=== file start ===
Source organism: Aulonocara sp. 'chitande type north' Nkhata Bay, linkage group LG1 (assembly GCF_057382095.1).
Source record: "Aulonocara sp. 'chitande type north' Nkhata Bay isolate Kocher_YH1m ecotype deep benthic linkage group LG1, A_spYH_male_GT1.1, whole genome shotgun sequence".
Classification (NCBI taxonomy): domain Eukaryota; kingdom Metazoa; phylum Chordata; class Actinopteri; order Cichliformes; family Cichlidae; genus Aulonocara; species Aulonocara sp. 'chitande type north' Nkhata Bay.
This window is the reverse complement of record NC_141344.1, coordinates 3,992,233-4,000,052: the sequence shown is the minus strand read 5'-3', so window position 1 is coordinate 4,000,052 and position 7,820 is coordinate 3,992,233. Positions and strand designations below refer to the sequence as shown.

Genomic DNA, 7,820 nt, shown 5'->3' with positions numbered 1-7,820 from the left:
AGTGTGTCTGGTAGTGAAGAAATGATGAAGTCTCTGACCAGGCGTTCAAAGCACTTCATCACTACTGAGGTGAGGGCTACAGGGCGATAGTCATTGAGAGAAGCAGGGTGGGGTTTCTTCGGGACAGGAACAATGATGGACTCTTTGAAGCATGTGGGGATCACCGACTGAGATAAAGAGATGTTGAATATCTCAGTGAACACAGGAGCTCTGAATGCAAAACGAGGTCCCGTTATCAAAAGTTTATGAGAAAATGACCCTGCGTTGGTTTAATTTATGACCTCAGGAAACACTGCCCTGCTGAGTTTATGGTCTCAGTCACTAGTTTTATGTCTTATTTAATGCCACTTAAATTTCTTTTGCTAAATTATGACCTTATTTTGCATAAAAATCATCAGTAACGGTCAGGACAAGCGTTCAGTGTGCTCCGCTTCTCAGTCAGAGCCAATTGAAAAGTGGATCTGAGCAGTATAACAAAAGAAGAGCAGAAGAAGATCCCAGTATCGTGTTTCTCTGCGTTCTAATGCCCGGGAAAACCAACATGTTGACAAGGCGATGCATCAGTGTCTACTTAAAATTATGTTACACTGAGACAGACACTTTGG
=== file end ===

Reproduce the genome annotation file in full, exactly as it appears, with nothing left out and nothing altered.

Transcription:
Source organism: Aulonocara sp. 'chitande type north' Nkhata Bay, linkage group LG1 (assembly GCF_057382095.1).
Source record: "Aulonocara sp. 'chitande type north' Nkhata Bay isolate Kocher_YH1m ecotype deep benthic linkage group LG1, A_spYH_male_GT1.1, whole genome shotgun sequence".
Classification (NCBI taxonomy): domain Eukaryota; kingdom Metazoa; phylum Chordata; class Actinopteri; order Cichliformes; family Cichlidae; genus Aulonocara; species Aulonocara sp. 'chitande type north' Nkhata Bay.
This window is the reverse complement of record NC_141344.1, coordinates 3,992,233-4,000,052: the sequence shown is the minus strand read 5'-3', so window position 1 is coordinate 4,000,052 and position 7,820 is coordinate 3,992,233. Positions and strand designations below refer to the sequence as shown.

Genomic DNA, 7,820 nt, shown 5'->3' with positions numbered 1-7,820 from the left:
AGTGTGTCTGGTAGTGAAGAAATGATGAAGTCTCTGACCAGGCGTTCAAAGCACTTCATCACTACTGAGGTGAGGGCTACAGGGCGATAGTCATTGAGAGAAGCAGGGTGGGGTTTCTTCGGGACAGGAACAATGATGGACTCTTTGAAGCATGTGGGGATCACCGACTGAGATAAAGAGATGTTGAATATCTCAGTGAACACAGGAGCTCTGAATGCAAAACGAGGTCCCGTTATCAAAAGTTTATGAGAAAATGACCCTGCGTTGGTTTAATTTATGACCTCAGGAAACACTGCCCTGCTGAGTTTATGGTCTCAGTCACTAGTTTTATGTCTTATTTAATGCCACTTAAATTTCTTTTGCTAAATTATGACCTTATTTTGCATAAAAATCATCAGTAACGGTCAGGACAAGCGTTCAGTGTGCTCCGCTTCTCAGTCAGAGCCAATTGAAAAGTGGATCTGAGCAGTATAACAAAAGAAGAGCAGAAGAAGATCCCAGTATCGTGTTTCTCTGCGTTCTAATGCCCGGGAAAACCAACATGTTGACAAGGCGATGCATCAGTGTCTACTTAAAATTATGTTACACTGAGACAGACACTTTGG